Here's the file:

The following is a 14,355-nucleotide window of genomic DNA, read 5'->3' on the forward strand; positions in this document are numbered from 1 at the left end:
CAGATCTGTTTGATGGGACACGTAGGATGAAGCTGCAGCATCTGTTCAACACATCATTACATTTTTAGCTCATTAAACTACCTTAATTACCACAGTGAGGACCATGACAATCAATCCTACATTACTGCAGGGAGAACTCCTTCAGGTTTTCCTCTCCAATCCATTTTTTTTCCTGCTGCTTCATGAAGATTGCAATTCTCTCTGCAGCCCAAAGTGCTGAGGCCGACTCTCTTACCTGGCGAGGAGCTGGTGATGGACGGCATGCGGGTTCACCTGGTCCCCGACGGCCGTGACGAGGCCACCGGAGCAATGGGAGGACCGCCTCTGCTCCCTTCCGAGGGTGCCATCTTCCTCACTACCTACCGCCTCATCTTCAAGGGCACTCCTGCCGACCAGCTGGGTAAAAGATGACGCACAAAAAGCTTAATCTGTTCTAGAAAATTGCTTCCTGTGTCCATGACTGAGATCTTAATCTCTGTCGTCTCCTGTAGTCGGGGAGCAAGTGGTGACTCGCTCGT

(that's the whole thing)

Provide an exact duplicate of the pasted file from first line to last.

The following is a 14,355-nucleotide window of genomic DNA, read 5'->3' on the forward strand; positions in this document are numbered from 1 at the left end:
CAGATCTGTTTGATGGGACACGTAGGATGAAGCTGCAGCATCTGTTCAACACATCATTACATTTTTAGCTCATTAAACTACCTTAATTACCACAGTGAGGACCATGACAATCAATCCTACATTACTGCAGGGAGAACTCCTTCAGGTTTTCCTCTCCAATCCATTTTTTTTCCTGCTGCTTCATGAAGATTGCAATTCTCTCTGCAGCCCAAAGTGCTGAGGCCGACTCTCTTACCTGGCGAGGAGCTGGTGATGGACGGCATGCGGGTTCACCTGGTCCCCGACGGCCGTGACGAGGCCACCGGAGCAATGGGAGGACCGCCTCTGCTCCCTTCCGAGGGTGCCATCTTCCTCACTACCTACCGCCTCATCTTCAAGGGCACTCCTGCCGACCAGCTGGGTAAAAGATGACGCACAAAAAGCTTAATCTGTTCTAGAAAATTGCTTCCTGTGTCCATGACTGAGATCTTAATCTCTGTCGTCTCCTGTAGTCGGGGAGCAAGTGGTGACTCGCTCGT